Pensioner who left £1.5m to Sinn Fein lived a sad, lonely and frightened life, says man given £1k
The mechanic who left Sinn Fein £1.5m was a "frightened individual" who lived a very frugal and hermitic life, one of the benefactors of his will has revealed.
William E Hampton was living in a mobile home when he bequeathed the money - the largest ever known donation to a political party in Northern Ireland.
When he died in January 2018 aged 82 at a nursing home in Pembrokeshire, Mr Hampton left an estate of almost £2.6m.
It is understood that he inherited the money from his father, who ran a transportation business called Hamptons near the London borough of Ealing.
When his father sold the business and later died, Mr Hampton and his sister were the sole beneficiaries of the will.
As part of Mr Hampton's instructions, which he wrote in 1997, £1,000 was each given to Labour MP Dennis Skinner and investigative journalist Paul Halloran.
Another £6,000 was donated to two English residents.
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Mr Hampton's donation was made public on Thursday by the Electoral Commission.
Mr Halloran was the chief investigative reporter for Private Eye from 1980 until 1992 and first encountered Mr Hampton when he arrived at the magazine's office in Soho around 1989.
Recalling the events of that meeting, Mr Halloran told the Belfast Telegraph yesterday that the pensioner had wrongly believed he was being chased by accountants over his inheritance.
"He was the recipient of dividend cheques in relation to his family's transportation company," Mr Halloran said.
"He took the view, which was completely wrong, that he was being pursued by accountants for reasons that he couldn't understand.
"In fact all they were doing was trying to deliver to him dividend cheques.
"He came in with the paperwork and you could see what it was.
"He didn't have a story and had difficulty understanding why these people were chasing him but that was the only reason.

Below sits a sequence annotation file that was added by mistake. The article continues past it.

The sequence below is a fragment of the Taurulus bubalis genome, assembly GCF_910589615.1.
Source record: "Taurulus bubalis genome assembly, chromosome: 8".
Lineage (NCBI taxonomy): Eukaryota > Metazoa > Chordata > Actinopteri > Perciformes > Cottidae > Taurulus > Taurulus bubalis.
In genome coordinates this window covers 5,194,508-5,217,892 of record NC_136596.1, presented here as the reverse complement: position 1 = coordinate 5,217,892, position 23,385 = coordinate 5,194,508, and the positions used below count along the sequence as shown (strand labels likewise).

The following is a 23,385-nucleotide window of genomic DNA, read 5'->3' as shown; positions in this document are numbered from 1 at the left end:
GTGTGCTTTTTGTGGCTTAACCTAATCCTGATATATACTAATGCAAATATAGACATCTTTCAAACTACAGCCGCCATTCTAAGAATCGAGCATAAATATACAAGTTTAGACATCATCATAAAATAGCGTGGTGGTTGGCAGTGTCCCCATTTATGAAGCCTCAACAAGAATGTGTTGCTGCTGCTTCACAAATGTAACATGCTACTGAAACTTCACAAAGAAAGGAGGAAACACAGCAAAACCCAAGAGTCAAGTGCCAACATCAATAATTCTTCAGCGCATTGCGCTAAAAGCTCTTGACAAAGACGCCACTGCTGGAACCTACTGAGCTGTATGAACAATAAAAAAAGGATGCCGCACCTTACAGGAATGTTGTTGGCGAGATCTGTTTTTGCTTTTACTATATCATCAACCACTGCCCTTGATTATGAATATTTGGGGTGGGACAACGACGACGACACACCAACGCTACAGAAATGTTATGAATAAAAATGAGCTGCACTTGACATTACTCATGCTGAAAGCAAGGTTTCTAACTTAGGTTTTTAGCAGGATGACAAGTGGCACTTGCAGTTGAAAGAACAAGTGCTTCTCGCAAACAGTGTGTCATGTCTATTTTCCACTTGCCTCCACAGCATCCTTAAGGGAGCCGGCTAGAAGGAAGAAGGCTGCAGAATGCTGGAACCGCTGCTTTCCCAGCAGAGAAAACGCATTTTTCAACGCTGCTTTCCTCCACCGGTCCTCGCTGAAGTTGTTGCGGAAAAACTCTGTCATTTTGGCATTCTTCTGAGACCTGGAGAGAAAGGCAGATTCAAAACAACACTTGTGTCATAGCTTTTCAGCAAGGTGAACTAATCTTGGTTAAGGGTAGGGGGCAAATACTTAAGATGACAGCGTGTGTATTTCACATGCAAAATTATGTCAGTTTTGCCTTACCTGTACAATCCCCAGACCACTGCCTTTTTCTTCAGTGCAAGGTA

"The dividend cheques must have stacked up and he must have also begrudgingly cashed some of them to keep himself going but he was not someone who lived well.
"He was very frugal and when I met him I thought, 'You haven't eaten for a while'.
"I took him out and gave him a bacon sandwich and cup of tea. That's all he wanted and he wasn't all that happy about taking it."
Mr Halloran added: "He was a very lonely creature and a sad man. He moved from place to place because he had the view that he was being persecuted.
"He was scared of people and went to live on his own in a caravan and then disappeared. There was no way of keeping track of him and I had no reason to.
"When I got (a copy of) the will in 1997, I wrote him a note which said, 'Spend your money on yourself and enjoy the rest of your life as best you can and thank you for the generous consideration which is the first I've ever had in terms of a will'.
"I sent the letter through his solicitors but don't even know if he received it.
"The last conversation I had with him before 1997, he rang me up and said, 'You're one of the few people in my life that has ever shown me any kindness'.
"That tells you something about the nature of the man and it wasn't hard to show him kindness because he didn't exhibit anything that was abrasive or aggressive. He was just a poor, frightened individual.
"Towards the end of his life, he settled down a lot more and died in a nursing home on the south coast so at least part of the money he inherited was used to look after him at the end."
Mr Halloran said he was "surprised" when he read of the donation to Sinn Fein in Mr Hampton's will, which was paid to the party in instalments of £1m and £500,000 in April and May of this year.
"I never knew that he had anything to do with them.
"I had never spoken to him about it nor had he discussed it with me because we never spoke regularly," he added.
"I don't think he ever expressed a political view in his life to me. I don't believe him to be unhinged - he just had difficulties."
The Labour Party did not respond to requests for comment on the donation to Mr Skinner when contacted yesterday. Meanwhile, Fine Gael Senator James Reilly has said it would break Irish political spending laws if any of the money left to Sinn Fein was spent in the Republic of Ireland under Standards in Public Office (Sipo) rules.
Mr Reilly added that party leader Mary Lou McDonald should confirm that none of the money will be used in that jurisdiction.
He said "the honourable thing for Sinn Fein to do would be to return the money to the estate" and this would prove that Sinn Fein is a "legitimate law-abiding party".